In the third quarter, the dynamic is very similar.
Simona Halep (pictured, above) and either Ana Ivanovic or Ekaterina Makarova are on a collision course for the quarterfinals. Ivanovic and Makarova would have to deal with each other in the round of 16 if they both get that far. Should the winner meet Halep, the tournament would unearth yet another pairing between one of 2014’s more ascendant talents and a veteran on the north side of 26 years of age with designs on a mid- or late-career breakthrough.
It is ultimately fascinating to contemplate the cross-pairings of quarterfinals and semifinals in the bottom half of the draw. The prospect of Halep-Ivanovic-Makarova (in some combination) facing Bouchard-Sharapova (in some combination) should make for riveting tennis theater.
There’s a lot to like about this women’s draw, first because of Azarenka’s mini-section, but then because three of the four quarters promise buzz-worthy matchups, culminating in what should be a final for tennis fans to savor.
No picks here, but let’s offer some expectations for the notable players mentioned above:
SERENA – win the championship. She’s the best, as she reminded us at the U.S. Open and the WTA Finals. She should expect to go the distance at the most important events on tour.
WOZNIACKI – quarterfinal. If Wozniacki wants to back up her 2014 with a solid start to 2015, she shouldn’t be expected to beat Serena in the quarters after a brutal draw in the first four rounds. However, she should be expected to get there.
If that’s the case, then…
AZARENKA – quarterfinal. If she is expected to make the second round and nothing beyond it, we’re selling Azarenka short. If she fails to beat Wozniacki, though, the result shouldn’t be held against her, given all the time she’s spent off the court. However, Azarenka is an elite competitor. Giving her a lower bar to shoot for seems to do her a disservice, though reasonable people can disagree on how to handle the expectations game.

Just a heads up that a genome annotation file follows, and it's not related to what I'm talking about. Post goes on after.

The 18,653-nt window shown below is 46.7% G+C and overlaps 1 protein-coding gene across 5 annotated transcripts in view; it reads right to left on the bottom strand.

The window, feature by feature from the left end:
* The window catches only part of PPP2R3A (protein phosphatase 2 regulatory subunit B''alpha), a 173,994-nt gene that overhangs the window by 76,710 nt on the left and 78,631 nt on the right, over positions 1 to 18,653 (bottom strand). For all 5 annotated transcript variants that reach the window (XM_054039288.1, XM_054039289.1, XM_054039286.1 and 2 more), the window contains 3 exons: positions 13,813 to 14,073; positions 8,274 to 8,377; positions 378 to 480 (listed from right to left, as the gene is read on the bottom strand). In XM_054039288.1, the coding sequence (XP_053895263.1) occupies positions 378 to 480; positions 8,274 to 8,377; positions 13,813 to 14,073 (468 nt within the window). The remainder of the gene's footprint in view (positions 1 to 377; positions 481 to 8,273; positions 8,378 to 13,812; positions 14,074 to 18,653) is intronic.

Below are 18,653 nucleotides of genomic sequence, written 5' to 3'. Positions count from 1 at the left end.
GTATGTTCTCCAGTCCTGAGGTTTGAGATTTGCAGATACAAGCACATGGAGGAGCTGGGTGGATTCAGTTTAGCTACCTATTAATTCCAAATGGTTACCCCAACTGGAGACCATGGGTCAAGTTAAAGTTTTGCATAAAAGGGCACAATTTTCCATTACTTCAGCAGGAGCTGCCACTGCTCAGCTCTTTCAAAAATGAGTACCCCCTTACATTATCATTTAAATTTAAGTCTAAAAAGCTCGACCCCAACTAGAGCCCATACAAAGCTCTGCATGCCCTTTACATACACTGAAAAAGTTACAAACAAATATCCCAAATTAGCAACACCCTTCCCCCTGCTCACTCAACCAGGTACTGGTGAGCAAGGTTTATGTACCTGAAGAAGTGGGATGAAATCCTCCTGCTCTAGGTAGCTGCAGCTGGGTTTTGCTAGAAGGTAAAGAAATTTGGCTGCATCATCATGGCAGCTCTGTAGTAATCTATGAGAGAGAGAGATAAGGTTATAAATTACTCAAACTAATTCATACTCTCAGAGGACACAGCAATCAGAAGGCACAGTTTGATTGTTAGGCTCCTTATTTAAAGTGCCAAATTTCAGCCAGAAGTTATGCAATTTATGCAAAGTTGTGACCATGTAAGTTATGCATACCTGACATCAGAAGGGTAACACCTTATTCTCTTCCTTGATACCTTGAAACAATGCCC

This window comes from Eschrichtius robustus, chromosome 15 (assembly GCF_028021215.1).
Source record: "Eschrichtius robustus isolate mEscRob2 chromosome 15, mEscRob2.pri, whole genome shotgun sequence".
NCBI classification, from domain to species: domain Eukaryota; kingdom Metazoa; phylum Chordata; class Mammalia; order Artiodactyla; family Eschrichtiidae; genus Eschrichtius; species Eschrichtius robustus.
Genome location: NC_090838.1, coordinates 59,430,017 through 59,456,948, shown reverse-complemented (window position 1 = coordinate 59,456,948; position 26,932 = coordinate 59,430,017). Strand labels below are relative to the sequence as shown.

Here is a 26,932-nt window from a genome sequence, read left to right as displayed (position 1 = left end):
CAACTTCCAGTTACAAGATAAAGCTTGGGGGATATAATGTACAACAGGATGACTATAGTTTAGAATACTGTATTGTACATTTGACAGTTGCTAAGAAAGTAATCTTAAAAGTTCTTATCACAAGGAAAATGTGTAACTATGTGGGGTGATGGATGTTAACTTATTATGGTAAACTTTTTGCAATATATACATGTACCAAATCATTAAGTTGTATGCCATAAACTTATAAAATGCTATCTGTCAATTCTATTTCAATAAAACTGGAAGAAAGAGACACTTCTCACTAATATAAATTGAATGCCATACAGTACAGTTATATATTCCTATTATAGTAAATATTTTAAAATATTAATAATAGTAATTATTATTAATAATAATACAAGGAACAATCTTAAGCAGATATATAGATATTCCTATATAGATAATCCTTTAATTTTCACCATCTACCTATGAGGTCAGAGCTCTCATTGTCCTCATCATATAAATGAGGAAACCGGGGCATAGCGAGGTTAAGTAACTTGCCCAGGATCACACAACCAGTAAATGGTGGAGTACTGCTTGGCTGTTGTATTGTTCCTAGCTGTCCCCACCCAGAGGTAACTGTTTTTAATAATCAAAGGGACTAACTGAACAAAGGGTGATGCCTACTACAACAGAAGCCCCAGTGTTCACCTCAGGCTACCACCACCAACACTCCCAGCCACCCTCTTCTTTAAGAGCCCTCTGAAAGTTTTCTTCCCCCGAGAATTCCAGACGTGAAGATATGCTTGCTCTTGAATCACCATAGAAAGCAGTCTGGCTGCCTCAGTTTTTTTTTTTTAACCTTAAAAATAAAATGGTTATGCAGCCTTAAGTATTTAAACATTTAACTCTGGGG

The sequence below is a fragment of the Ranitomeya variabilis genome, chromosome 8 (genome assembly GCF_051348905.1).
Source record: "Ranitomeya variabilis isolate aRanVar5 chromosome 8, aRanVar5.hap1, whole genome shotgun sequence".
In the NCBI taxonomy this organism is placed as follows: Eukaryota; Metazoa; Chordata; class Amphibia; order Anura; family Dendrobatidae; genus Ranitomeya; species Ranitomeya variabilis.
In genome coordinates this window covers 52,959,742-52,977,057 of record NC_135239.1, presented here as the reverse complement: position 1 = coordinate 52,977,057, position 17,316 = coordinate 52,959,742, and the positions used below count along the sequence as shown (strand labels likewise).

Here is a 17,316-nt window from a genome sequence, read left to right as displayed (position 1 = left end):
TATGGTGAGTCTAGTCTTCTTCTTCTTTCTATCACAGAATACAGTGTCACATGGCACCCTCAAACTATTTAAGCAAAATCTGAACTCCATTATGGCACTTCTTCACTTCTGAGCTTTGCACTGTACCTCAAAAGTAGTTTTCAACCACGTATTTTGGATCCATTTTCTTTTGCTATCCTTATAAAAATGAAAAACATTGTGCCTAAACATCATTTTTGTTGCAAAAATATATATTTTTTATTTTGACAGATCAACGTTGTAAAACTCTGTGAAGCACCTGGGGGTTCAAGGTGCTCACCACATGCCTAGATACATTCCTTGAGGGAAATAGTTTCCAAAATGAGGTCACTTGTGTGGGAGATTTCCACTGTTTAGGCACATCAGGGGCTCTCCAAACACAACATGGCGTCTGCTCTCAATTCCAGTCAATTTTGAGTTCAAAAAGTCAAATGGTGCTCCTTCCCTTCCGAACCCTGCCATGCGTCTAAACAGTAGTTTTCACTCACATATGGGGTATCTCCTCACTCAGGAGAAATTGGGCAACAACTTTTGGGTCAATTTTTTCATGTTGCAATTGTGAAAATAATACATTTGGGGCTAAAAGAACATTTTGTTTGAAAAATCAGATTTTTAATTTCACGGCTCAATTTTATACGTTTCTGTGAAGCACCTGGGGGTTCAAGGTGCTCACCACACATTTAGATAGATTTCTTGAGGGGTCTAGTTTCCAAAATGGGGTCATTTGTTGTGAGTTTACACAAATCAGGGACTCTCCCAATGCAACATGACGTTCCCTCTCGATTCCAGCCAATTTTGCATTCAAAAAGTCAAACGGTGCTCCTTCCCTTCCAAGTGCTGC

IVANOVIC AND MAKAROVA – quarterfinal. If either player wants to be seen as a contender in 2015, getting past that round of 16 hurdle would represent an important forward step.
HALEP, BOUCHARD AND SHARAPOVA – final. The fact that she refused to tank at the WTA Finals — which meant that she’d have to face Serena Williams in the final — showed how much Halep respects the sport. She needed the long offseason to regroup. Now that it’s go time in Melbourne, Halep has every right to think that she should be standing on one side of the court come the final on January 31.
Bouchard did a lot of heavy lifting and high climbing in 2014, before the wear and tear of life on the circuit wore her down in September and October. Now that she’s physically fresh, Bouchard — who beat a hobbled Halep in the Wimbledon semifinals last year — should carry the same expectations as the Romanian.
Maria Sharapova knows that Roland Garros is the one major where she does really well, but as is the case with Azarenka, Sharapova shouldn’t expect anything less than the maximum. Beating Serena would be a near-impossible task, but getting to the final? Why shouldn’t she expect (or be expected) to make the final? She beat Halep in Cincinnati last summer and took down Bouchard at Roland Garros.
Let the games begin, starting with Azarenka-Stephens. The women’s draw should finish with a flourish, but the opening days of this tournament don’t figure to be very dull, either.